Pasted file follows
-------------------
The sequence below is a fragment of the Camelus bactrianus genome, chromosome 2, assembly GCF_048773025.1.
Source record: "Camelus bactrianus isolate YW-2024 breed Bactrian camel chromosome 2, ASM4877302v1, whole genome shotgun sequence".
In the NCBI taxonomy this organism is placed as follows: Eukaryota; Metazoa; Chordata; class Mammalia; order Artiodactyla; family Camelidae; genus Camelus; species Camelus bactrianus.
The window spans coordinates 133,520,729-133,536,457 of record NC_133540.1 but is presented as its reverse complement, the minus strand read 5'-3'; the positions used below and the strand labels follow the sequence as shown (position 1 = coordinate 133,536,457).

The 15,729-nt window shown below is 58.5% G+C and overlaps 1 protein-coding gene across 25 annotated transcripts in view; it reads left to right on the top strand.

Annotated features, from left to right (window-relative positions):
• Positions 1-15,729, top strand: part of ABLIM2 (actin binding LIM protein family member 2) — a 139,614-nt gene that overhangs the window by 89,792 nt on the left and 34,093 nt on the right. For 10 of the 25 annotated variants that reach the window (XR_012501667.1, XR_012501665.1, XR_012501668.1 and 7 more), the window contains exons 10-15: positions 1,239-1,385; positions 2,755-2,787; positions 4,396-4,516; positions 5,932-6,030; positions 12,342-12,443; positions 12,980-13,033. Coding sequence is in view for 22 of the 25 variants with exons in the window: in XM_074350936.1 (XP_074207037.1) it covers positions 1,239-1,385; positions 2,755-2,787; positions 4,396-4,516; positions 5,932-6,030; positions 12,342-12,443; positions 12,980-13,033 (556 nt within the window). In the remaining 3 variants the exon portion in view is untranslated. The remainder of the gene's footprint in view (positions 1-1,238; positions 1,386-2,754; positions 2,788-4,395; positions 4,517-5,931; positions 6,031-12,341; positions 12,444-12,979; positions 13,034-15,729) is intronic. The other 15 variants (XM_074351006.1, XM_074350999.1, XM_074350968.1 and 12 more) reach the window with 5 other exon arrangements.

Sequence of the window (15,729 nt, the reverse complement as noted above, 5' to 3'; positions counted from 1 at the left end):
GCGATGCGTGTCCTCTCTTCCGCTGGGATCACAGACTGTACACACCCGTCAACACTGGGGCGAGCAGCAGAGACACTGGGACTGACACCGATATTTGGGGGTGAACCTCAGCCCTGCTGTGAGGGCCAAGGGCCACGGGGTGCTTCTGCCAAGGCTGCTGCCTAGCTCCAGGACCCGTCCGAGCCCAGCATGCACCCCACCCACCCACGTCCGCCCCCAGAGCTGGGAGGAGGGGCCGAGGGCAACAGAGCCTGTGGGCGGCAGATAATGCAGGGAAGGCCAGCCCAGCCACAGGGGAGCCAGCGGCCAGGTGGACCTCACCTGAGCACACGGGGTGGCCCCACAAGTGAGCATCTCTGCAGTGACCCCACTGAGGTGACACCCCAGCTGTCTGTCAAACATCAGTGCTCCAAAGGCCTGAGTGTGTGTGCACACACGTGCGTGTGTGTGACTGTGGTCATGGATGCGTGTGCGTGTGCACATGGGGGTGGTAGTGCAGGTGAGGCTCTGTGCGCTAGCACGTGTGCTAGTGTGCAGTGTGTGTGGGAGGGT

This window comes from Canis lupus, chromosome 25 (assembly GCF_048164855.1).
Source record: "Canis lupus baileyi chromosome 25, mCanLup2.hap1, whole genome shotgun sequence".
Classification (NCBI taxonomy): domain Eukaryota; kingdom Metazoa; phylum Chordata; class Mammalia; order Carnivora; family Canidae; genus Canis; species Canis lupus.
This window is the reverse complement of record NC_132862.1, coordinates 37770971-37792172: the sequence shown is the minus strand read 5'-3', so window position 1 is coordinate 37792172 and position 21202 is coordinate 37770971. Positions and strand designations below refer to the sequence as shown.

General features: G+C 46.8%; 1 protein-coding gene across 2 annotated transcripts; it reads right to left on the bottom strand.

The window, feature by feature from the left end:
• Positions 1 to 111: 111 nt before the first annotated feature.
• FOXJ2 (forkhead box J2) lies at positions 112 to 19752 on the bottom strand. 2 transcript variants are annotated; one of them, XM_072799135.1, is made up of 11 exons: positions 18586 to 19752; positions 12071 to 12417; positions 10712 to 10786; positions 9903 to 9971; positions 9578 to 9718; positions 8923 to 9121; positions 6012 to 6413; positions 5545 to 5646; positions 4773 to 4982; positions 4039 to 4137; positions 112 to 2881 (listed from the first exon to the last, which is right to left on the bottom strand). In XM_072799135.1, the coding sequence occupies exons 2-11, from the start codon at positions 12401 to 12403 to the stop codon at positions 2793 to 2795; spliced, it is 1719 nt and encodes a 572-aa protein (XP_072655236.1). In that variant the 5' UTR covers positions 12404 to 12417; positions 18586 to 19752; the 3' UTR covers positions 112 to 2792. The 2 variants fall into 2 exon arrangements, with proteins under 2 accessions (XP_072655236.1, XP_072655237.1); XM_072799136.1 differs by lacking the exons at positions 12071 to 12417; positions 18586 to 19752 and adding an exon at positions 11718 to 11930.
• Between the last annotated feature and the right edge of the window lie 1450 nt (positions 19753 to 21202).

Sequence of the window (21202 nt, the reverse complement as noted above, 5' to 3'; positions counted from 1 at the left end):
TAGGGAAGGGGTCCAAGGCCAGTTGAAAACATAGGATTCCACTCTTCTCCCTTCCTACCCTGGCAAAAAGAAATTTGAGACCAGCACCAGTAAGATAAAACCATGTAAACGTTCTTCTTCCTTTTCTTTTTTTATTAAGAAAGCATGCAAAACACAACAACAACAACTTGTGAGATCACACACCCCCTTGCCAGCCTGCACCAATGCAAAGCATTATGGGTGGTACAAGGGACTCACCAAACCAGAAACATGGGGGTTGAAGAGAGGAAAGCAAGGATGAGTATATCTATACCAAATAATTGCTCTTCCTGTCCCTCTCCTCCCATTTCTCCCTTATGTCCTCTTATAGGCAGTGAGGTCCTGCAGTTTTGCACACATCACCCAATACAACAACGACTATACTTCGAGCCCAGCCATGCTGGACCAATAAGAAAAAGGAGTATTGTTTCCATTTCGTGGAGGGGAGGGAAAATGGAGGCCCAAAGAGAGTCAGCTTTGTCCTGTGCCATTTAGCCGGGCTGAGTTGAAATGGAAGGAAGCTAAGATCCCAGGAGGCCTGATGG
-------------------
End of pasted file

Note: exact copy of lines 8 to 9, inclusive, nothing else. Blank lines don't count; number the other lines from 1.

Sequence of the window (15,729 nt, the reverse complement as noted above, 5' to 3'; positions counted from 1 at the left end):
GCGATGCGTGTCCTCTCTTCCGCTGGGATCACAGACTGTACACACCCGTCAACACTGGGGCGAGCAGCAGAGACACTGGGACTGACACCGATATTTGGGGGTGAACCTCAGCCCTGCTGTGAGGGCCAAGGGCCACGGGGTGCTTCTGCCAAGGCTGCTGCCTAGCTCCAGGACCCGTCCGAGCCCAGCATGCACCCCACCCACCCACGTCCGCCCCCAGAGCTGGGAGGAGGGGCCGAGGGCAACAGAGCCTGTGGGCGGCAGATAATGCAGGGAAGGCCAGCCCAGCCACAGGGGAGCCAGCGGCCAGGTGGACCTCACCTGAGCACACGGGGTGGCCCCACAAGTGAGCATCTCTGCAGTGACCCCACTGAGGTGACACCCCAGCTGTCTGTCAAACATCAGTGCTCCAAAGGCCTGAGTGTGTGTGCACACACGTGCGTGTGTGTGACTGTGGTCATGGATGCGTGTGCGTGTGCACATGGGGGTGGTAGTGCAGGTGAGGCTCTGTGCGCTAGCACGTGTGCTAGTGTGCAGTGTGTGTGGGAGGGT